Jinan, China’s scoring system for dog owners
Members of the dog-owning community are privy to a few unspoken rules when it comes to looking after your furry friend and maintaining a ‘good human’ status.
- Cleaning up after your pet.
- Keeping the barking low-key, as not to disturb anyone.
- Using a leash when out and about to avoid any unwanted behaviour from your pet.
The city of Jinan, eastern China, has recently taken these rules and transformed them into a tangible social order.
The “Civilized Dog-Raising Credit Score System” launched in January 2017.
The system provides owners a ‘license’ with points that can be deducted if rules are broken. This means if you fail to scoop poop or keep your dog on a leash, your credit score will drop, resulting in repercussions.
What does this mean?
The whole idea of the “Civilized Dog-Raising Credit Score System” is to improve people’s interpersonal behavior. The system not only encourages the proper care of human’s best friend, but also respect for other owners and even dog-less citizens.
How does it work?
When registering a dog in Jinan, the dog is implanted with a microchip to monitor them and 12 points are awarded to the owner automatically.
If any of the (now-not-unspoken) rules are broken – points are deducted. Dog owners who lose all their points have their pet confiscated until the owner passes a test proving the required regulations for dog ownership. Dog owners can also boost their score by volunteering at dog shelters.
According to Chinadaily.com the point system has proved effective. 80% of dog owners are now using leashes and complaints about dog biting or barking are down by 65% in 2017 compared to 2016. Dog owners are being held accountable for their actions, with over 1,400 owners being fined since the system was implemented.
It is clear dog-related disturbances in Jinan’s society have lessened. However, this point-based social order is not the first of its kind. In recent years, China has introduced a number of similar systems, including the country-wide ranking system.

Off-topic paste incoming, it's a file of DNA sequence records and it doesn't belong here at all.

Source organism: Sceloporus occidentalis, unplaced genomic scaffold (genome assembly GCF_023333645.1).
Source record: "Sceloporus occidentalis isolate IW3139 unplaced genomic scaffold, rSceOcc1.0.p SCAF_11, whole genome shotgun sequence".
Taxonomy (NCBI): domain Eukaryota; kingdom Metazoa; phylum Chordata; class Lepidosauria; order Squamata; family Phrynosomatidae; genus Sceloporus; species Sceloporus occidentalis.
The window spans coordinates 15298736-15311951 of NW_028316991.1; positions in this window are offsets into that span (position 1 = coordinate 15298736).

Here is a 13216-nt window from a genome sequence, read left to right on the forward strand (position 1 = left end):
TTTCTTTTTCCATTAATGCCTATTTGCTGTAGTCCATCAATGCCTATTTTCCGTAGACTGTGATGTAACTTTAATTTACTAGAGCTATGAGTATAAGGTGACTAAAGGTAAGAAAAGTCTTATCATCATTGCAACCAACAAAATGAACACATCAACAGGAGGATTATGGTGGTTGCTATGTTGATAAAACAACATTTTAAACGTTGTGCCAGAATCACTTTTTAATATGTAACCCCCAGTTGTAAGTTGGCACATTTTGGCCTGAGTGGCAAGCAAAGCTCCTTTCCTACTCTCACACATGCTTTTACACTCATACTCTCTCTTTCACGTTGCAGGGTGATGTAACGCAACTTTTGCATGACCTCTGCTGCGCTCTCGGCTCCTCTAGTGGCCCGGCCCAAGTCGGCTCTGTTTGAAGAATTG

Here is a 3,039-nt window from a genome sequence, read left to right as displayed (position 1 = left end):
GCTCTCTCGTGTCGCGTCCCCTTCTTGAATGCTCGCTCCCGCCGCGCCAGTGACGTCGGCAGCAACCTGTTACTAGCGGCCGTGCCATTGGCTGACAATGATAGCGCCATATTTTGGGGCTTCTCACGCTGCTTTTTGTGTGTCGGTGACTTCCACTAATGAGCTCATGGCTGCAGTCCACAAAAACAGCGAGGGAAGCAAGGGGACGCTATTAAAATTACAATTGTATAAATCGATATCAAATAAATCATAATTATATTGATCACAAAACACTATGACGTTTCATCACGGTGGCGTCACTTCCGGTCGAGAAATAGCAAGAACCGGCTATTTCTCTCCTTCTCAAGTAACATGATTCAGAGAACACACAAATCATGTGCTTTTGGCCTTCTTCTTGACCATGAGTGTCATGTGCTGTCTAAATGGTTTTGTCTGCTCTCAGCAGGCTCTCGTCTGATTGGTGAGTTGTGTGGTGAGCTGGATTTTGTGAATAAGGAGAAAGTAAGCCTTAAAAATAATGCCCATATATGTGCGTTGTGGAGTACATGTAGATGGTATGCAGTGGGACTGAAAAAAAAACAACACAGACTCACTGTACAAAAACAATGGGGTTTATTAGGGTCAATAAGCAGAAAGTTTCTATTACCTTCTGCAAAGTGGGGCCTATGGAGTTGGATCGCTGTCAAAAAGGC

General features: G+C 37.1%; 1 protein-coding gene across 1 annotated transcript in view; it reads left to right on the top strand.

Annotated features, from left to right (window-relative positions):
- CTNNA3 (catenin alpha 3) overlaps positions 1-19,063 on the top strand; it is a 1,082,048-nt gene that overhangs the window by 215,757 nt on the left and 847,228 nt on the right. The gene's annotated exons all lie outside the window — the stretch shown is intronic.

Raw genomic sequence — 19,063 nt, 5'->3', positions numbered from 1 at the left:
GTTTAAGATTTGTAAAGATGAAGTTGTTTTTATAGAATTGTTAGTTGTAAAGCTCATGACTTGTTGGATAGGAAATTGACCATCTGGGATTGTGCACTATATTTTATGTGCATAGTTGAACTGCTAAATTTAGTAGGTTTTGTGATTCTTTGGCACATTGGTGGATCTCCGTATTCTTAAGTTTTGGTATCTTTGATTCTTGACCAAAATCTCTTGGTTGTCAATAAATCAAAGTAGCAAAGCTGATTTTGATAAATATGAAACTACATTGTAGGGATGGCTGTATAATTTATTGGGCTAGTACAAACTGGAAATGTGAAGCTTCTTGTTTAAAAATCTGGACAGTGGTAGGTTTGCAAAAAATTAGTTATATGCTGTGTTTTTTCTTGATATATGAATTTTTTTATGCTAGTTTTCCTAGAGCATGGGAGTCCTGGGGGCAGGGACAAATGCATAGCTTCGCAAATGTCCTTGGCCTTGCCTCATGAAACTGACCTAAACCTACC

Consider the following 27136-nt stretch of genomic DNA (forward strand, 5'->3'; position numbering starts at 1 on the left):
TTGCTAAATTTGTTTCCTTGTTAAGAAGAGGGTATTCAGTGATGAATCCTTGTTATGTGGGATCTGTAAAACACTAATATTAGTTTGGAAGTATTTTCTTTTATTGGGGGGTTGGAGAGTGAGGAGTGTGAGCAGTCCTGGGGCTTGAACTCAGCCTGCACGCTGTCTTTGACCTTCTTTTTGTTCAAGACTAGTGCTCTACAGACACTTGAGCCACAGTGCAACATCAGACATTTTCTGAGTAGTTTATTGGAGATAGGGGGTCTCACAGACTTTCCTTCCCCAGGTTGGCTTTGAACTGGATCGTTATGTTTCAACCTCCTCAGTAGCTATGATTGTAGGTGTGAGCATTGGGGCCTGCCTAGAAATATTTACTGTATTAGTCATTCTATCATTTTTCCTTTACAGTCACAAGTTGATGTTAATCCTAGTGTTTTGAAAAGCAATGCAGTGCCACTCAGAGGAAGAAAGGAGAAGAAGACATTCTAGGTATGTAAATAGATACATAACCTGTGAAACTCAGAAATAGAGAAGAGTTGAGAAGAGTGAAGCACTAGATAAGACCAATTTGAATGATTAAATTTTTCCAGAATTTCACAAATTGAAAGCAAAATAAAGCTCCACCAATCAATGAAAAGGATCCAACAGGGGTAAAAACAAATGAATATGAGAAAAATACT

The country-wide ranking system is expected to be operational by 2020. It monitors the population of China by measuring individual social scores. For example, people’s scores can decline for posting false news online, driving badly or smoking in a non-smoking area.
The rewards for high-scorers include discounted heating bills and better bank loans, while sanctions for low-scorers are restrictions on high-speed train travel and flights.
It is debatable whether this more intrusive system is taking it too far.
The technological, dystopian Netflix show Black Mirror comes to mind. In particular, “Nosedive” (season three, episode one). It envisions a world where everyone is socially rated by their peers. People are continually valued or devalued by mobile devices depending on how others perceive them, and whether or not they live up to expectations. It sounds maddening, but following China’s advances, it is possible that is where technology is taking us.
Social systems, like the “Civilized Dog-Raising Credit Score System” in Jinan, are keeping Chinese citizens’ behaviour in check. It is certainly effective, but in years to come as more intrusive systems are installed the strain on personal lives may outweigh the benefits.